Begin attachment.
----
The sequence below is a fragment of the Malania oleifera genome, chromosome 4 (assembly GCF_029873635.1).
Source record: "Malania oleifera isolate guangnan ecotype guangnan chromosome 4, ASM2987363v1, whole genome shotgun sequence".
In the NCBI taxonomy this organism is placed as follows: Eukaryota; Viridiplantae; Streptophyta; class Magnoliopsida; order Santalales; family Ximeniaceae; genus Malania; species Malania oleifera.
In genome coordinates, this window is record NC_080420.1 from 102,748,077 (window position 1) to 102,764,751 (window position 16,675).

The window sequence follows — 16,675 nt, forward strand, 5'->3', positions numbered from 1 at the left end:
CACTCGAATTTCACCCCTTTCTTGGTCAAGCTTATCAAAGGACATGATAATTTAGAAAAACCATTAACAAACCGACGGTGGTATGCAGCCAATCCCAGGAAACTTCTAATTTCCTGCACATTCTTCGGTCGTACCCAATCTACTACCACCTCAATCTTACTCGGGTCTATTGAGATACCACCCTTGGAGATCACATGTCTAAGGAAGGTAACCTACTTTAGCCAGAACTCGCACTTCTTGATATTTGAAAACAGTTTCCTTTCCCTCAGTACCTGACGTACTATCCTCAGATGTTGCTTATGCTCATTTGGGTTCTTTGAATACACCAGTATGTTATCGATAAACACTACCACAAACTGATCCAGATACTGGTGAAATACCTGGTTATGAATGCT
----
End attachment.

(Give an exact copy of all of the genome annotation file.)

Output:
The sequence below is a fragment of the Malania oleifera genome, chromosome 4 (assembly GCF_029873635.1).
Source record: "Malania oleifera isolate guangnan ecotype guangnan chromosome 4, ASM2987363v1, whole genome shotgun sequence".
In the NCBI taxonomy this organism is placed as follows: Eukaryota; Viridiplantae; Streptophyta; class Magnoliopsida; order Santalales; family Ximeniaceae; genus Malania; species Malania oleifera.
In genome coordinates, this window is record NC_080420.1 from 102,748,077 (window position 1) to 102,764,751 (window position 16,675).

The window sequence follows — 16,675 nt, forward strand, 5'->3', positions numbered from 1 at the left end:
CACTCGAATTTCACCCCTTTCTTGGTCAAGCTTATCAAAGGACATGATAATTTAGAAAAACCATTAACAAACCGACGGTGGTATGCAGCCAATCCCAGGAAACTTCTAATTTCCTGCACATTCTTCGGTCGTACCCAATCTACTACCACCTCAATCTTACTCGGGTCTATTGAGATACCACCCTTGGAGATCACATGTCTAAGGAAGGTAACCTACTTTAGCCAGAACTCGCACTTCTTGATATTTGAAAACAGTTTCCTTTCCCTCAGTACCTGACGTACTATCCTCAGATGTTGCTTATGCTCATTTGGGTTCTTTGAATACACCAGTATGTTATCGATAAACACTACCACAAACTGATCCAGATACTGGTGAAATACCTGGTTATGAATGCT